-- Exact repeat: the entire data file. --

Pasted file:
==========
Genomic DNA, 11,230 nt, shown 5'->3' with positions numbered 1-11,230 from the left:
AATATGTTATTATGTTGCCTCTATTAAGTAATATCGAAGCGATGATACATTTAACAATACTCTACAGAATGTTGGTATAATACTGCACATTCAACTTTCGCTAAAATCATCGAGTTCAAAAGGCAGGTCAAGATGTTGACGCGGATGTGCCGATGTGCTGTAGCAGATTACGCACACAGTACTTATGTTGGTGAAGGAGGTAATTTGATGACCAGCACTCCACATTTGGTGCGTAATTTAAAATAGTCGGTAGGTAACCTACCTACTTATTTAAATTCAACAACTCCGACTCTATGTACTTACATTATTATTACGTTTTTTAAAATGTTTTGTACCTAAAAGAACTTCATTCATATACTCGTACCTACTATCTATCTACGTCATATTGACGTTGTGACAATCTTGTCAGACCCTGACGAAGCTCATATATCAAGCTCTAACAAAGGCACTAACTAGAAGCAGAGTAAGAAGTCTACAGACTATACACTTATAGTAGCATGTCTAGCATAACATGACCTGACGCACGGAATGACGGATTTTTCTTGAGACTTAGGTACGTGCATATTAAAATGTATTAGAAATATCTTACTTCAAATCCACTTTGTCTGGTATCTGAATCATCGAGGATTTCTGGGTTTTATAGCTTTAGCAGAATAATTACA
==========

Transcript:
Genomic DNA, 11,230 nt, shown 5'->3' with positions numbered 1-11,230 from the left:
AATATGTTATTATGTTGCCTCTATTAAGTAATATCGAAGCGATGATACATTTAACAATACTCTACAGAATGTTGGTATAATACTGCACATTCAACTTTCGCTAAAATCATCGAGTTCAAAAGGCAGGTCAAGATGTTGACGCGGATGTGCCGATGTGCTGTAGCAGATTACGCACACAGTACTTATGTTGGTGAAGGAGGTAATTTGATGACCAGCACTCCACATTTGGTGCGTAATTTAAAATAGTCGGTAGGTAACCTACCTACTTATTTAAATTCAACAACTCCGACTCTATGTACTTACATTATTATTACGTTTTTTAAAATGTTTTGTACCTAAAAGAACTTCATTCATATACTCGTACCTACTATCTATCTACGTCATATTGACGTTGTGACAATCTTGTCAGACCCTGACGAAGCTCATATATCAAGCTCTAACAAAGGCACTAACTAGAAGCAGAGTAAGAAGTCTACAGACTATACACTTATAGTAGCATGTCTAGCATAACATGACCTGACGCACGGAATGACGGATTTTTCTTGAGACTTAGGTACGTGCATATTAAAATGTATTAGAAATATCTTACTTCAAATCCACTTTGTCTGGTATCTGAATCATCGAGGATTTCTGGGTTTTATAGCTTTAGCAGAATAATTACA